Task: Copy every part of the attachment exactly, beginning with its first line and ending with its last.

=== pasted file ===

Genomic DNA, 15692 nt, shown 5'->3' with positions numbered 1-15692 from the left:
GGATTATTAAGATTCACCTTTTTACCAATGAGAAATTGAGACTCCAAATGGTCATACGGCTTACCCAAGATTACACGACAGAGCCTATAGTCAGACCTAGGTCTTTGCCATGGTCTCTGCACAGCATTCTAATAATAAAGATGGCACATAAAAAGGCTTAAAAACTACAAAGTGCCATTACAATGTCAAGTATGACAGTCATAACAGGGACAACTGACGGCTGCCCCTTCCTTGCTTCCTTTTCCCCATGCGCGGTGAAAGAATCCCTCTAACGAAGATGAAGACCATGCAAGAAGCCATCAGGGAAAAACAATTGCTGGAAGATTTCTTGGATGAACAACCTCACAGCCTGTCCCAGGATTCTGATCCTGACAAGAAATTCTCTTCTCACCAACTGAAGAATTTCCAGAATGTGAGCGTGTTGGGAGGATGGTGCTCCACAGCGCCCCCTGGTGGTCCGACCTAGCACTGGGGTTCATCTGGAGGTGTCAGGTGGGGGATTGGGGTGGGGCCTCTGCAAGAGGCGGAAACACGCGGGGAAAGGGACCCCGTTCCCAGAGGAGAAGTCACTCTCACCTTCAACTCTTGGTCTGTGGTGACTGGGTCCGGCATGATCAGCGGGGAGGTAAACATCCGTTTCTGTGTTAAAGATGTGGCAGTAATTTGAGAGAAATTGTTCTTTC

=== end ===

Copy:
Genomic DNA, 15692 nt, shown 5'->3' with positions numbered 1-15692 from the left:
GGATTATTAAGATTCACCTTTTTACCAATGAGAAATTGAGACTCCAAATGGTCATACGGCTTACCCAAGATTACACGACAGAGCCTATAGTCAGACCTAGGTCTTTGCCATGGTCTCTGCACAGCATTCTAATAATAAAGATGGCACATAAAAAGGCTTAAAAACTACAAAGTGCCATTACAATGTCAAGTATGACAGTCATAACAGGGACAACTGACGGCTGCCCCTTCCTTGCTTCCTTTTCCCCATGCGCGGTGAAAGAATCCCTCTAACGAAGATGAAGACCATGCAAGAAGCCATCAGGGAAAAACAATTGCTGGAAGATTTCTTGGATGAACAACCTCACAGCCTGTCCCAGGATTCTGATCCTGACAAGAAATTCTCTTCTCACCAACTGAAGAATTTCCAGAATGTGAGCGTGTTGGGAGGATGGTGCTCCACAGCGCCCCCTGGTGGTCCGACCTAGCACTGGGGTTCATCTGGAGGTGTCAGGTGGGGGATTGGGGTGGGGCCTCTGCAAGAGGCGGAAACACGCGGGGAAAGGGACCCCGTTCCCAGAGGAGAAGTCACTCTCACCTTCAACTCTTGGTCTGTGGTGACTGGGTCCGGCATGATCAGCGGGGAGGTAAACATCCGTTTCTGTGTTAAAGATGTGGCAGTAATTTGAGAGAAATTGTTCTTTC